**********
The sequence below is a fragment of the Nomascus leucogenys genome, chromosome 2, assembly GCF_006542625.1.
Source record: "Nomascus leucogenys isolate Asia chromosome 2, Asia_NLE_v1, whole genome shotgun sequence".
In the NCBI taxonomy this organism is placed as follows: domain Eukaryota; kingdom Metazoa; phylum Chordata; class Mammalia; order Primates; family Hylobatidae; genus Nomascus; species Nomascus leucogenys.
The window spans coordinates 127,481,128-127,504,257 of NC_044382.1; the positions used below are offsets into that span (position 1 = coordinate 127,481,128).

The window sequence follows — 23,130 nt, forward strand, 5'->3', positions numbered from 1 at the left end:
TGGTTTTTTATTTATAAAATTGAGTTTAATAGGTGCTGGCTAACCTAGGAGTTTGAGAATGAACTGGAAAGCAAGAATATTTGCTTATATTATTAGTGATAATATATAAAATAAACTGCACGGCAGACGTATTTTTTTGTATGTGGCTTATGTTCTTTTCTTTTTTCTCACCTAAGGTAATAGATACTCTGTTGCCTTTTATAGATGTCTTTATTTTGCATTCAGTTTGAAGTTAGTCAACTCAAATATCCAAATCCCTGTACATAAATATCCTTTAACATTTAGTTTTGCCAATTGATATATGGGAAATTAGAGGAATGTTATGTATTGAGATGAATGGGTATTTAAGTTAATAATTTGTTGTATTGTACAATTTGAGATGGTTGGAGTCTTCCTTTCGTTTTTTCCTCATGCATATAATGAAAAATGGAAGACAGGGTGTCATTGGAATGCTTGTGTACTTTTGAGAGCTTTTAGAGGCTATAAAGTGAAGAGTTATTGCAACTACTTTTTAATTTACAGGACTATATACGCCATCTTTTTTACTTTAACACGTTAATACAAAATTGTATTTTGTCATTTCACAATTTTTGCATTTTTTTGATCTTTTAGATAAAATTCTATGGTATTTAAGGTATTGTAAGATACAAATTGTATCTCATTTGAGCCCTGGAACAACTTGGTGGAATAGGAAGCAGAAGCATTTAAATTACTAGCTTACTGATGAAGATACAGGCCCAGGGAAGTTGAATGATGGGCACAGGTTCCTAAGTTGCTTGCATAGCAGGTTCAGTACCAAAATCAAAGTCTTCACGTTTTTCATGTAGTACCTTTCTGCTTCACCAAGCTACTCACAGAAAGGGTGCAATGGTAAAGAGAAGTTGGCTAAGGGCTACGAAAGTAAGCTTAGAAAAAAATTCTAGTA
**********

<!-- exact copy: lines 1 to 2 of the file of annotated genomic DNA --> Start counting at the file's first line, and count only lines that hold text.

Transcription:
The sequence below is a fragment of the Nomascus leucogenys genome, chromosome 2, assembly GCF_006542625.1.
Source record: "Nomascus leucogenys isolate Asia chromosome 2, Asia_NLE_v1, whole genome shotgun sequence".